The Serial Scribbler: Read, Practice, and Challenge Yourself



As a publisher and as a writer, I’m often surprised that I hear authors say they don’t read very much because they’re too busy writing. I have to ask the question, “Do you trust a doctor that doesn’t continue their education?”

Practicing writing styles and reading other books helps the author to expand their skills. We’re inspired every day by things we expose ourselves to. It would seem only logical that you would surround yourself with the works of authors that you respect but also seek new works and authors.

The indie publishing age is upon us. No longer are we limited to what one big house publisher thinks we might like. We now have the power to tell them what we are interested in.

One of my favorite things to do is learn about other cultures. Many times, listening to someone talk about their family or tales from their culture will inspire something that I write. I also gain inspiration from reading other authors and seeing how they portray their characters or their scenes. I love seeing how another author constructs their stories, laying them out for the reader to discover the plot.

The art of storytelling relies on the author’s imagination and passion. If the only passion you have is for your own work, it seems rather narcissistic but it also seems rather naïve. Break rules and be a trend-setter but remember there are others who readers will flock to for good reason.

Challenge yourself to be well-versed. Read something outside of your normal genre. Read more in your genre from the past and also current works. It’s similar to studying music. Everything you hear is derived from the masters of the past and the unique sounds inspired from it of today.

I always advise authors to join active writing guilds who challenge them to push past their comfort zones and push their writing limitations. I also practice what I preach and do the same. I can say from personal experience it has only enhanced my craft.

Weigh in! Who inspires you to be a better writer?

Cover Yourself – By The Serial Writer, Lisa “The Body Bag Betty” Vasquez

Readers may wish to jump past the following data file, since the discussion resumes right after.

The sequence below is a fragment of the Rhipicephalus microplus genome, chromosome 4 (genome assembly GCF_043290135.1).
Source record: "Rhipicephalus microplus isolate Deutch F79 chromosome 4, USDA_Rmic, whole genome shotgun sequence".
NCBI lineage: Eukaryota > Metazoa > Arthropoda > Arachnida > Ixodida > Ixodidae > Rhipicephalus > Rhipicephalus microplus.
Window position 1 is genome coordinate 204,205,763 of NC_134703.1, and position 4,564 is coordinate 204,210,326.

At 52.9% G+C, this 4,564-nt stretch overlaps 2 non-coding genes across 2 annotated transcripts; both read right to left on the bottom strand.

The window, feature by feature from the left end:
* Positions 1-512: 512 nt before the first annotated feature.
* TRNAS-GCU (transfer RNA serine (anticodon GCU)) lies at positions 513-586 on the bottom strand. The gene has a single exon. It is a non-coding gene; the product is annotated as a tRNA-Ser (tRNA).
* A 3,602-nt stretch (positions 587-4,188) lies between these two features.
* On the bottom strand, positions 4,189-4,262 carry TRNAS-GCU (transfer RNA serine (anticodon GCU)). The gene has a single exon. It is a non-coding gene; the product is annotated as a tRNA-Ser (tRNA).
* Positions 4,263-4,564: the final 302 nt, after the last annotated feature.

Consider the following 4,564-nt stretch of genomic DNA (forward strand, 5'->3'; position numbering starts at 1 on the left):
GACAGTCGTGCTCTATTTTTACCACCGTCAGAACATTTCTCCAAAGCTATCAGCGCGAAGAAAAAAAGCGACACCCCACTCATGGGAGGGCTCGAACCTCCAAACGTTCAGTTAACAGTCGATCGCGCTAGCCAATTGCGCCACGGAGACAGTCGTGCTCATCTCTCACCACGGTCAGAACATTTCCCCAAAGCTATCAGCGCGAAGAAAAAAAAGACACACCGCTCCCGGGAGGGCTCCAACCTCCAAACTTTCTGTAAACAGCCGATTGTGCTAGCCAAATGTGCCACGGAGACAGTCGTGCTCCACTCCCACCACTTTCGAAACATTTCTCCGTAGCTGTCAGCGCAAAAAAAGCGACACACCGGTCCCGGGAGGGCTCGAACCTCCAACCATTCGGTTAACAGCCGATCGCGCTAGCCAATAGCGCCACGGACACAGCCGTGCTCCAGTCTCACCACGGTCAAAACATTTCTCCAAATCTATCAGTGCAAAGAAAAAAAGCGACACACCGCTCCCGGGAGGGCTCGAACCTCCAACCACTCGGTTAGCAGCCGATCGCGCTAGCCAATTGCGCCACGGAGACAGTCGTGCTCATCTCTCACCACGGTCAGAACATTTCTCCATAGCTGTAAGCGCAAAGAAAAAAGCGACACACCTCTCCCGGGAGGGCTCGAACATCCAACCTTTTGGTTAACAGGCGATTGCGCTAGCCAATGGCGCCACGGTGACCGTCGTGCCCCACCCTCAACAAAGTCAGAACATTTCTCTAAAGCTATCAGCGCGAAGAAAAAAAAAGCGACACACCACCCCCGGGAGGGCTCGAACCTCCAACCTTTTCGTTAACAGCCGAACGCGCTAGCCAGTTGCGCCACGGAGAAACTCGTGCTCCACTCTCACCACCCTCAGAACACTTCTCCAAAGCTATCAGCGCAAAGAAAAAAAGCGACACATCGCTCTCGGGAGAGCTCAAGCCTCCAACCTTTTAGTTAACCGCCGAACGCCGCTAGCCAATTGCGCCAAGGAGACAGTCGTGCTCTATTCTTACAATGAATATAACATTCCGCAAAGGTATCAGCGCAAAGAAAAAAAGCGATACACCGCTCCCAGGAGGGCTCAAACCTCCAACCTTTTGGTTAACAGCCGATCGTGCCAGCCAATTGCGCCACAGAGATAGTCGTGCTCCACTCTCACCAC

Cover Yourself – By The Serial Writer, Lisa Vasquez

A lot of authors miss one vital part of creating a successful end result with their book. The Cover. They pay for editors, they pay for formatting but when it comes down to the cover they skimp. Why? I compare this to how a man or woman picks out the person they’re attracted to across the room. Do they choose the most well-adjusted, intelligent person they’ve first laid on eyes on? No, they couldn’t possibly know that. When a person is out on the town looking to find that potential significant other, do they dress in something they “settled for” out of their closet? Not most of the time.

When you look your best and have a polished look, you exude confidence right from the start. This is how your book should be presented.

A book cover has to be engaging on many levels. It has to tell a story in the picture. It cannot just be a “cool pic” you found browsing stock images. That might work for some, but others are looking to the book cover to tell the story before they ever turn the book around to read the synopsis. The image should be clear and crisp, and it should draw the reader into it before they open to the first page.

You have put the time and blood into the writing the book, why would you slap on a cover unworthy of those words?

So what goes into the creation of a cover from a good artist/designer?

·         Color. Color is a mood and it will set the tone for what your book contains within. Is it bleak? Is it horror? Is it romantic? Think about what colors you associate with these moods.

·         Connection. The cover must connect the reader to the story at first glance (think eye contact with that sexy someone across the room).

·         Content. Your book cover must pique the reader’s interest to what’s inside your book. It has to set it aside from every other book in that genre.

·         Font. Oh man I could write a book about this one. I don’t care how gorgeous that cover is, if the font is ugly, distracting, unprofessionally slapped on, and flat it will get passed over. Hello? This is your title! And your name! It should stand out and be bold and majestic. Not flat and distorted. (end rant)

These are just some of the first things I, and other readers, are judging on your book. It’s what will call to them among the thousands of other books on the shelves beside it. You will be judged harshly like any bikini contest on Daytona Beach during spring break so you better bring it. Yes, writing a book is an investment. An investment is a risk. You have to be sure your book is worth it. If it’s not, you should re-think your choice to be a writer.

I’ve seen plenty of books that I’ve read prior to release and thought, “Wow! This is a fantastic story!” Then when the cover is revealed, I get slightly turned off. Am I, your reader, not worthy of the effort to at least give me something I’m proud to put on my bookshelf? If you want my money, which I’m glad to pay for a good story, then give me a beautiful book.

In the end, you’ll find it is easier to sell. Not only that, but you’ll be more proud to blow that cover up and display the banner at book signings, or creating posters to give as swag. Because let’s be totally honest. No one wants an ugly cover on their wall.

Warmest Regards,

Stitched Smile Publications Magazine
Author of The Unsaintly Series
Publishers Liaison
Horror Writer’s Association